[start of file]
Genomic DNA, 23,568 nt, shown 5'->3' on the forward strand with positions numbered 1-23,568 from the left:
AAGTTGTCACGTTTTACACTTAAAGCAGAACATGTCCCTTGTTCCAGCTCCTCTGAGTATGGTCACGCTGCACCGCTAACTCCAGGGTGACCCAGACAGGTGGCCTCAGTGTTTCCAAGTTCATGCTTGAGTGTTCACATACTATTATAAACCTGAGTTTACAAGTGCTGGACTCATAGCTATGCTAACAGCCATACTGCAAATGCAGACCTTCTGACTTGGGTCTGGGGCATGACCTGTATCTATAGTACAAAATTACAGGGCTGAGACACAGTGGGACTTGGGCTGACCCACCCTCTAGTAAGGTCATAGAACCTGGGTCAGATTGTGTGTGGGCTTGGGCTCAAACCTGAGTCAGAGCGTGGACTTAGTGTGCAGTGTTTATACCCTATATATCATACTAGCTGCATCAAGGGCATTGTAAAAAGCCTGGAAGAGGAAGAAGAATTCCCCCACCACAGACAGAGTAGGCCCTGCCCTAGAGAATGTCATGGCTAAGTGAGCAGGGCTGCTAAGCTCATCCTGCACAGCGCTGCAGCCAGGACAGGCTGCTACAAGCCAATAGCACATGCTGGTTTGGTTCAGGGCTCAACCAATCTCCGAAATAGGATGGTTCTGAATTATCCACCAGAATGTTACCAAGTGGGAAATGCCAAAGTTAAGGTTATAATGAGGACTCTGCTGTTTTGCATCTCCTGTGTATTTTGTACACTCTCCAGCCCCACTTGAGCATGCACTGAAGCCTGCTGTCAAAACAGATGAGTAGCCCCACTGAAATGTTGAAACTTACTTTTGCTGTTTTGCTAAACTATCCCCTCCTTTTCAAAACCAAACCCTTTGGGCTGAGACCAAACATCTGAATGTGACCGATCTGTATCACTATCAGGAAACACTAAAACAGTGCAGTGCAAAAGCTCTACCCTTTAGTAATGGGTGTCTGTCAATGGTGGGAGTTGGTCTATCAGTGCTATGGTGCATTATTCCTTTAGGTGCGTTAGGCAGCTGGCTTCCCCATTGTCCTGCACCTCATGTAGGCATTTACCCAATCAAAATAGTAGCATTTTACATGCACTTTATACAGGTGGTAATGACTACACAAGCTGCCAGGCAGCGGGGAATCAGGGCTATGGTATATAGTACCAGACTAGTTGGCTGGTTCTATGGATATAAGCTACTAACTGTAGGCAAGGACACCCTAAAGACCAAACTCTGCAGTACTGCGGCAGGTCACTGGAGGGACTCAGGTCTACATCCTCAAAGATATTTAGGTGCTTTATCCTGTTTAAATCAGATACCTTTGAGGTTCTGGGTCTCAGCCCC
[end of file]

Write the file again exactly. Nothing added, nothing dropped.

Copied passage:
Genomic DNA, 23,568 nt, shown 5'->3' on the forward strand with positions numbered 1-23,568 from the left:
AAGTTGTCACGTTTTACACTTAAAGCAGAACATGTCCCTTGTTCCAGCTCCTCTGAGTATGGTCACGCTGCACCGCTAACTCCAGGGTGACCCAGACAGGTGGCCTCAGTGTTTCCAAGTTCATGCTTGAGTGTTCACATACTATTATAAACCTGAGTTTACAAGTGCTGGACTCATAGCTATGCTAACAGCCATACTGCAAATGCAGACCTTCTGACTTGGGTCTGGGGCATGACCTGTATCTATAGTACAAAATTACAGGGCTGAGACACAGTGGGACTTGGGCTGACCCACCCTCTAGTAAGGTCATAGAACCTGGGTCAGATTGTGTGTGGGCTTGGGCTCAAACCTGAGTCAGAGCGTGGACTTAGTGTGCAGTGTTTATACCCTATATATCATACTAGCTGCATCAAGGGCATTGTAAAAAGCCTGGAAGAGGAAGAAGAATTCCCCCACCACAGACAGAGTAGGCCCTGCCCTAGAGAATGTCATGGCTAAGTGAGCAGGGCTGCTAAGCTCATCCTGCACAGCGCTGCAGCCAGGACAGGCTGCTACAAGCCAATAGCACATGCTGGTTTGGTTCAGGGCTCAACCAATCTCCGAAATAGGATGGTTCTGAATTATCCACCAGAATGTTACCAAGTGGGAAATGCCAAAGTTAAGGTTATAATGAGGACTCTGCTGTTTTGCATCTCCTGTGTATTTTGTACACTCTCCAGCCCCACTTGAGCATGCACTGAAGCCTGCTGTCAAAACAGATGAGTAGCCCCACTGAAATGTTGAAACTTACTTTTGCTGTTTTGCTAAACTATCCCCTCCTTTTCAAAACCAAACCCTTTGGGCTGAGACCAAACATCTGAATGTGACCGATCTGTATCACTATCAGGAAACACTAAAACAGTGCAGTGCAAAAGCTCTACCCTTTAGTAATGGGTGTCTGTCAATGGTGGGAGTTGGTCTATCAGTGCTATGGTGCATTATTCCTTTAGGTGCGTTAGGCAGCTGGCTTCCCCATTGTCCTGCACCTCATGTAGGCATTTACCCAATCAAAATAGTAGCATTTTACATGCACTTTATACAGGTGGTAATGACTACACAAGCTGCCAGGCAGCGGGGAATCAGGGCTATGGTATATAGTACCAGACTAGTTGGCTGGTTCTATGGATATAAGCTACTAACTGTAGGCAAGGACACCCTAAAGACCAAACTCTGCAGTACTGCGGCAGGTCACTGGAGGGACTCAGGTCTACATCCTCAAAGATATTTAGGTGCTTTATCCTGTTTAAATCAGATACCTTTGAGGTTCTGGGTCTCAGCCCC